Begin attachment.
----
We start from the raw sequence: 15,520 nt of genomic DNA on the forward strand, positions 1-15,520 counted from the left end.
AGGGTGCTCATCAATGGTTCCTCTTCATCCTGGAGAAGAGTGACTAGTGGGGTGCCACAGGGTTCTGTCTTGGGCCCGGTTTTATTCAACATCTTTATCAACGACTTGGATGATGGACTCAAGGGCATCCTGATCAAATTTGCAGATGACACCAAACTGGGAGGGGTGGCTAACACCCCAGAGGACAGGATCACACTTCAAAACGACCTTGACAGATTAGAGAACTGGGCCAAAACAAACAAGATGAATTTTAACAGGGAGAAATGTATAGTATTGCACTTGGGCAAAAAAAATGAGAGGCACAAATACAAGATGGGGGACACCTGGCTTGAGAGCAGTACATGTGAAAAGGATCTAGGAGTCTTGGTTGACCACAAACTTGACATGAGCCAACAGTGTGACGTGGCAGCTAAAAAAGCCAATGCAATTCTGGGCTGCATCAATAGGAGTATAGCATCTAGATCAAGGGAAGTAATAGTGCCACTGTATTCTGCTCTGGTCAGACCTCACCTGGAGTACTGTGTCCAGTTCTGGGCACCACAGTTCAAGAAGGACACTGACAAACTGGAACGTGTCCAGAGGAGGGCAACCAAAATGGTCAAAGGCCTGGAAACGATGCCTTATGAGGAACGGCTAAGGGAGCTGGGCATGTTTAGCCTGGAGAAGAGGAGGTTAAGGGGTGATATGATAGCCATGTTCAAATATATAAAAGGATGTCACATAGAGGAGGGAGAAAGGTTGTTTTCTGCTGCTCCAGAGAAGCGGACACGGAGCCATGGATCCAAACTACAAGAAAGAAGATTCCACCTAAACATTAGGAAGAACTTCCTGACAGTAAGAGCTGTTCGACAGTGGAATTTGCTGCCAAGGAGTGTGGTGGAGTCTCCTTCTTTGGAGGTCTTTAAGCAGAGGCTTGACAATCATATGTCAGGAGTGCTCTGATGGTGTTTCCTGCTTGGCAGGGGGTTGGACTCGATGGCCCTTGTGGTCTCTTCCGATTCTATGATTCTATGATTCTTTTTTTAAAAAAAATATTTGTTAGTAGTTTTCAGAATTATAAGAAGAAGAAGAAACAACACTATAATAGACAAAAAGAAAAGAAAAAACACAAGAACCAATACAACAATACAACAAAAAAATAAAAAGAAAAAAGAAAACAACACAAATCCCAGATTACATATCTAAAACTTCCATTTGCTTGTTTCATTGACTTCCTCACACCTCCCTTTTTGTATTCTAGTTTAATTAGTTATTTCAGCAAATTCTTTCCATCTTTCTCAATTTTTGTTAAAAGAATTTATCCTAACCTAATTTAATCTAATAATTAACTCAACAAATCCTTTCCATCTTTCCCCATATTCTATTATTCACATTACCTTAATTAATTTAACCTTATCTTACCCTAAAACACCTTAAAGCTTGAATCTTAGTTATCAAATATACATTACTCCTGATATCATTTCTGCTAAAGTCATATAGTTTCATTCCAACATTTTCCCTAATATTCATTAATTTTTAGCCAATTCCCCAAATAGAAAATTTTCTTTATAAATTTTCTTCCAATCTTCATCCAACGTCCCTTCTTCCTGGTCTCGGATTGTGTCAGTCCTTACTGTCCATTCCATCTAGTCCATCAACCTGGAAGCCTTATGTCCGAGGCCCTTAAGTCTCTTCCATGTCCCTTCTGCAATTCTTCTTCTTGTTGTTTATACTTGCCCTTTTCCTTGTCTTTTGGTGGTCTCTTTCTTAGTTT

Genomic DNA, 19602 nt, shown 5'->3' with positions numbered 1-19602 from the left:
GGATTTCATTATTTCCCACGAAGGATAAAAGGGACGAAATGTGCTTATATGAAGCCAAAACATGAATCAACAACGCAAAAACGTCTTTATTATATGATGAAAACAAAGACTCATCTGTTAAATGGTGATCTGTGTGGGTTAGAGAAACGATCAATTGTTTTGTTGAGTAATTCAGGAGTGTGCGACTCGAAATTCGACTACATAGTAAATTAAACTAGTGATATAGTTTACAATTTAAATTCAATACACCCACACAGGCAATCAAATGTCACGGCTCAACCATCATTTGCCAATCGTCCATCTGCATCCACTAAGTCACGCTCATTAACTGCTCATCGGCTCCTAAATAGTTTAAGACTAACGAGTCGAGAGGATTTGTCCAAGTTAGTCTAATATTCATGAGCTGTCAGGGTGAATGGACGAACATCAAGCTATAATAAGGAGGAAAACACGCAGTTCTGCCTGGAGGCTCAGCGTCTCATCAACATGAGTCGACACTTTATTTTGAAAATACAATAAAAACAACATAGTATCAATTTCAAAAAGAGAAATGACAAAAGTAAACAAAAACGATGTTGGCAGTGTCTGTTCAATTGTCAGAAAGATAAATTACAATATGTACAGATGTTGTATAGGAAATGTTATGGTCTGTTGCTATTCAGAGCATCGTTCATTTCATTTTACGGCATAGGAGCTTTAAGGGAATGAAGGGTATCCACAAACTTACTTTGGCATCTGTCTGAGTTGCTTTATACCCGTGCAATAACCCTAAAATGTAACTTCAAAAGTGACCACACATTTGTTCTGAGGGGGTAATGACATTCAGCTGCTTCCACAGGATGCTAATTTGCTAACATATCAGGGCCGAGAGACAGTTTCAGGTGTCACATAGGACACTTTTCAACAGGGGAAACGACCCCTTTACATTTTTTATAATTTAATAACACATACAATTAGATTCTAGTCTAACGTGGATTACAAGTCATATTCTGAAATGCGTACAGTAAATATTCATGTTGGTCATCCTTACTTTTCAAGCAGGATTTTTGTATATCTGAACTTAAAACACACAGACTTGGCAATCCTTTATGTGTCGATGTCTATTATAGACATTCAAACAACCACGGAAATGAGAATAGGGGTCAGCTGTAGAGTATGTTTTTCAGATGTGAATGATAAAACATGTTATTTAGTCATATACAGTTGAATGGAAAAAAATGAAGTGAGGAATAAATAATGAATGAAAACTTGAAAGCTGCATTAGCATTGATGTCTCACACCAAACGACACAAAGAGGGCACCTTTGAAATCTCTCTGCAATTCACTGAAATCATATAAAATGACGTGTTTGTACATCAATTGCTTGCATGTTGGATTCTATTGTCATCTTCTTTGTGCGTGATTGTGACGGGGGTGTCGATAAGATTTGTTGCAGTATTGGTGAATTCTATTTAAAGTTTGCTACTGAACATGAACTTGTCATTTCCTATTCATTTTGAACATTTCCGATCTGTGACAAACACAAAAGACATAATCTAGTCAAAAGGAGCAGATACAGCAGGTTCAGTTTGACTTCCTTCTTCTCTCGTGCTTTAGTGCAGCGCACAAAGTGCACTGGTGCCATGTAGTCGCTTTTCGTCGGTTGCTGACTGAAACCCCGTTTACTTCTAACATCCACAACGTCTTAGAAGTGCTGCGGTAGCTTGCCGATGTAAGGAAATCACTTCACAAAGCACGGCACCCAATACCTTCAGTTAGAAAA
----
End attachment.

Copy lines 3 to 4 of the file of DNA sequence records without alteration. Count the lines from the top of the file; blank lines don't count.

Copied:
Genomic DNA, 19602 nt, shown 5'->3' with positions numbered 1-19602 from the left:
GGATTTCATTATTTCCCACGAAGGATAAAAGGGACGAAATGTGCTTATATGAAGCCAAAACATGAATCAACAACGCAAAAACGTCTTTATTATATGATGAAAACAAAGACTCATCTGTTAAATGGTGATCTGTGTGGGTTAGAGAAACGATCAATTGTTTTGTTGAGTAATTCAGGAGTGTGCGACTCGAAATTCGACTACATAGTAAATTAAACTAGTGATATAGTTTACAATTTAAATTCAATACACCCACACAGGCAATCAAATGTCACGGCTCAACCATCATTTGCCAATCGTCCATCTGCATCCACTAAGTCACGCTCATTAACTGCTCATCGGCTCCTAAATAGTTTAAGACTAACGAGTCGAGAGGATTTGTCCAAGTTAGTCTAATATTCATGAGCTGTCAGGGTGAATGGACGAACATCAAGCTATAATAAGGAGGAAAACACGCAGTTCTGCCTGGAGGCTCAGCGTCTCATCAACATGAGTCGACACTTTATTTTGAAAATACAATAAAAACAACATAGTATCAATTTCAAAAAGAGAAATGACAAAAGTAAACAAAAACGATGTTGGCAGTGTCTGTTCAATTGTCAGAAAGATAAATTACAATATGTACAGATGTTGTATAGGAAATGTTATGGTCTGTTGCTATTCAGAGCATCGTTCATTTCATTTTACGGCATAGGAGCTTTAAGGGAATGAAGGGTATCCACAAACTTACTTTGGCATCTGTCTGAGTTGCTTTATACCCGTGCAATAACCCTAAAATGTAACTTCAAAAGTGACCACACATTTGTTCTGAGGGGGTAATGACATTCAGCTGCTTCCACAGGATGCTAATTTGCTAACATATCAGGGCCGAGAGACAGTTTCAGGTGTCACATAGGACACTTTTCAACAGGGGAAACGACCCCTTTACATTTTTTATAATTTAATAACACATACAATTAGATTCTAGTCTAACGTGGATTACAAGTCATATTCTGAAATGCGTACAGTAAATATTCATGTTGGTCATCCTTACTTTTCAAGCAGGATTTTTGTATATCTGAACTTAAAACACACAGACTTGGCAATCCTTTATGTGTCGATGTCTATTATAGACATTCAAACAACCACGGAAATGAGAATAGGGGTCAGCTGTAGAGTATGTTTTTCAGATGTGAATGATAAAACATGTTATTTAGTCATATACAGTTGAATGGAAAAAAATGAAGTGAGGAATAAATAATGAATGAAAACTTGAAAGCTGCATTAGCATTGATGTCTCACACCAAACGACACAAAGAGGGCACCTTTGAAATCTCTCTGCAATTCACTGAAATCATATAAAATGACGTGTTTGTACATCAATTGCTTGCATGTTGGATTCTATTGTCATCTTCTTTGTGCGTGATTGTGACGGGGGTGTCGATAAGATTTGTTGCAGTATTGGTGAATTCTATTTAAAGTTTGCTACTGAACATGAACTTGTCATTTCCTATTCATTTTGAACATTTCCGATCTGTGACAAACACAAAAGACATAATCTAGTCAAAAGGAGCAGATACAGCAGGTTCAGTTTGACTTCCTTCTTCTCTCGTGCTTTAGTGCAGCGCACAAAGTGCACTGGTGCCATGTAGTCGCTTTTCGTCGGTTGCTGACTGAAACCCCGTTTACTTCTAACATCCACAACGTCTTAGAAGTGCTGCGGTAGCTTGCCGATGTAAGGAAATCACTTCACAAAGCACGGCACCCAATACCTTCAGTTAGAAAA